Looking forward to 2012, here are the 10 documentaries that I am most eager to see.

These films are either already on the horizon, way off the radar, or a figment of my imagination. Still, I hope to see each of them some day…

10. Shut Up and Play the Hits (Dylan Southern, Will Lovelace)
After hearing that this documentary about LCD Soundsystem front man James Murphy was being featured at Sundance, I started listening to the band. I’ve been hooked ever since. And then a friend told me he was at the show featured in the film, and that it was beyond belief. I’m looking forward to seeing the footage of the two days when the band had that final show at Madison Square Garden. The film premieres at Sundance 2012.

9. Act Up! The Movie (Scott Robbe)
This documentary about the AIDS activist group ACT UP strikes a chord for me, as a former 1980s lefty activist who used to always join the ACT UP contingent of any march. I can attest to the immense power and galvanizing force of the group. The AIDS crisis was the closest my generation came to combating a plague, and these were the people fighting on the frontlines. With Gus Van Sant executive producing, hopefully this film will be making a splash soon (Sundance, 2013, perhaps?). Still in production…

8. Training for the Apocalypse (Rob VanAlkemade)
It’s an intriguing premise: A documentary about survivalists and other doomsday preppers who try to live life as they make provisions for the end of the world. VanAlkemade has an interesting eye for the bizarre (see his What Would Jesus Buy?), which I can appreciate. Still in production…

7. The Queen of Versailles (Lauren Greenfield)
I’m always on the lookout for good films about our current economic crisis and this one is about a family that is constructing the biggest house in America. When their timeshare-fortune disappears, they end up in ruin. Sure, there’s a schadenfreude appeal to this, but let’s try to remain above that. The film is premiering at Sundance 2012.

6. Sole Survivor (Ky Dickens)
There’s something a little icky about a documentary about the sole survivors of catastrophic airplane crashes. The rubbernecking appeal bothers me. And yet, I can’t deny being fascinated by the subject of Dickens’ film, which focuses on George Lamson, who survived a 1985 crash when he was a teenager, and who reaches out to similar survivors of plane crashes. Check out Sole Survivor’s Kickstarter campaign. Still in production…

5. The Penn State Story (TBD)
I actually know of no documentary director working on the story of Jerry Sandusky, the Penn State coach accused of sexually assaulting boys. But this is such an incredible story — of a town, an institution, a community in crisis, boys victimized, the darker shadows of sports, and powerful men who didn’t do the right thing. Sandusky maintains his innocence. ESPN (or that new Sports Illustrated doc series) should get on this, pronto!

4. Untitled WikiLeaks Documentary (Alex Gibney)
Although Gibney appears to be spreading himself awfully thin these days, I’m always interested in what he’s going to set his incisive glare on. And the WikiLeaks story is so hard to get a handle on — I’m looking forward to seeing how he’ll tackle the issue. Gibney may focus on the leaker himself, Bradley Manning, more than organization head Julian Assange. Either way, it’s a cast of complex characters that’ll make for a great film. Still in production…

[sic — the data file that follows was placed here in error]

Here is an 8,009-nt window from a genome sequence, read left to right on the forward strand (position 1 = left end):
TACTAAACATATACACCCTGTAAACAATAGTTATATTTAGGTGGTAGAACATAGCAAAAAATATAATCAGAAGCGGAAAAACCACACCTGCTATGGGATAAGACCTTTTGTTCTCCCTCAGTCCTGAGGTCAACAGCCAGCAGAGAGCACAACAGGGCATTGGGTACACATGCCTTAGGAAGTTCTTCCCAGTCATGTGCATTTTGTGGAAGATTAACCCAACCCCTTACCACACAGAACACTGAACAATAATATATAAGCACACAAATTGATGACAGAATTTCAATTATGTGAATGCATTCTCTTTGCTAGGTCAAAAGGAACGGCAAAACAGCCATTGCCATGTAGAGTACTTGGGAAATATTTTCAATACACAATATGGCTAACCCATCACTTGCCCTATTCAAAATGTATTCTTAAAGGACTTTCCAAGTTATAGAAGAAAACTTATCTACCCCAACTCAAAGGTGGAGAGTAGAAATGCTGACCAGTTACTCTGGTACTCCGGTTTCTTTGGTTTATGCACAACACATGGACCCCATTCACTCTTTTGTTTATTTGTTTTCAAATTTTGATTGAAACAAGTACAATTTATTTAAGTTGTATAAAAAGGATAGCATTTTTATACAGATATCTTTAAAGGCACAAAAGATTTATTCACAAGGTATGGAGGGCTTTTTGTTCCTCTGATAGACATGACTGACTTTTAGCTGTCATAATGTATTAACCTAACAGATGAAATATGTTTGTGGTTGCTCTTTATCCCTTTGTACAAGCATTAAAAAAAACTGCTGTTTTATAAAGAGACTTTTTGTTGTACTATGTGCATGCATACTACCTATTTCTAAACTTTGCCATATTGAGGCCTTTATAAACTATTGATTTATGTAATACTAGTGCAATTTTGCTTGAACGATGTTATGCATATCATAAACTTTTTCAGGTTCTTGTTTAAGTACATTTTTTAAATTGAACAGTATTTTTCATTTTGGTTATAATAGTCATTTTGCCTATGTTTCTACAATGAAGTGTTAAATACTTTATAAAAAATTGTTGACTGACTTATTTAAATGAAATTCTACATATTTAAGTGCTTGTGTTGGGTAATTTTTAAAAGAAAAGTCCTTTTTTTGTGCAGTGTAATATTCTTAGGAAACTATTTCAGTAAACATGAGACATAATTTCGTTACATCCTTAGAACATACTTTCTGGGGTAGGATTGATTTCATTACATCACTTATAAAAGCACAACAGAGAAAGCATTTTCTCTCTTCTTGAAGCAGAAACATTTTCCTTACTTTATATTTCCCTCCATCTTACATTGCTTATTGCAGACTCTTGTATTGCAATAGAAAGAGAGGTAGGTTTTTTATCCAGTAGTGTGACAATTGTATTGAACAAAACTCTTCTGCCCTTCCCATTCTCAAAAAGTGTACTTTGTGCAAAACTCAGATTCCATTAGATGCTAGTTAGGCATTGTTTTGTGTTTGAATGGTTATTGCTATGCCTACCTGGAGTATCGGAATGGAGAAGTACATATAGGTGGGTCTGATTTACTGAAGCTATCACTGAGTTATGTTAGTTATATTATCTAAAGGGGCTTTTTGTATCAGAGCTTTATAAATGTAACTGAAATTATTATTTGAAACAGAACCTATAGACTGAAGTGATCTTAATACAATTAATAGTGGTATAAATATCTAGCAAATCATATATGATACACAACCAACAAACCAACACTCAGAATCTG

3. West of Memphis (Amy Berg)
Why the heck did Peter Jackson enlist Berg, director of the excellent Deliver Us from Evil, to make a documentary about the horrific murder of three boys in West Memphis, Arkansas? Why would Jackson, who got wind of the case, thanks to the excellent Paradise Lost docs (directed by Bruce Sinofsky and Joe Berlinger), want another documentary made about the subject of the highly questionable conviction of their supposed killers? I’m dying to know. The film is premiering at Sundance 2012.

2. Chimpanzee (Alastair Fothergill, Mark Linfield)
Disneynature returns with another big-budget, beautifully shot documentary about animals being cute and/or in peril, this time focusing on chimps. I’ve really enjoyed the past films in the series, but this one is different: We’re not looking at the grand scale of Earth or Oceans — This film focuses on one particular chimp. And it’s going to thread a narrative arc around that chimp. Is this possible? Will it be offensive? Will it do justice to these amazing, intelligent creatures? The film hits theaters on April 20, 2012.

1. Salinger (Shane Salerno)
Close to two years ago, there was a report that Hollywood screenwriter Salerno had been working on a biopic for five years on J.D. Salinger, the reclusive author. The film is purported to delve into the author of The Catcher in the Rye’s creative process, his personal life and everything in between. Since then, there’ve been dribs and drabs of info, but never a formal release. What about 2012?

What are you looking forward to seeing in 2012? Something from the 2012 Sundance doc crop perhaps?

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Tom Roston
Tom Roston is a guest columnist for POV's documentary blog. He is a former Premiere magazine senior editor, who graduated from Brown University and started his career in journalism at The Nation and then Vanity Fair. Tom's freelance work has appeared in The New York Times, The Guardian, The Los Angeles Times, The Hollywood Reporter and other publications. He has written several Kindle Singles, including the bestselling Kindle Singles Interview: Ken Burns. Tom's current list of favorite documentaries are: 1. Koyanisqaatsi by Godfrey Reggio; 2. Hoop Dreams by Steve James; 3.Stories We Tell by Sarah Polley; 4.Crumb by Terry Zwigoff; 5. Montage of Heck by Brett Morgen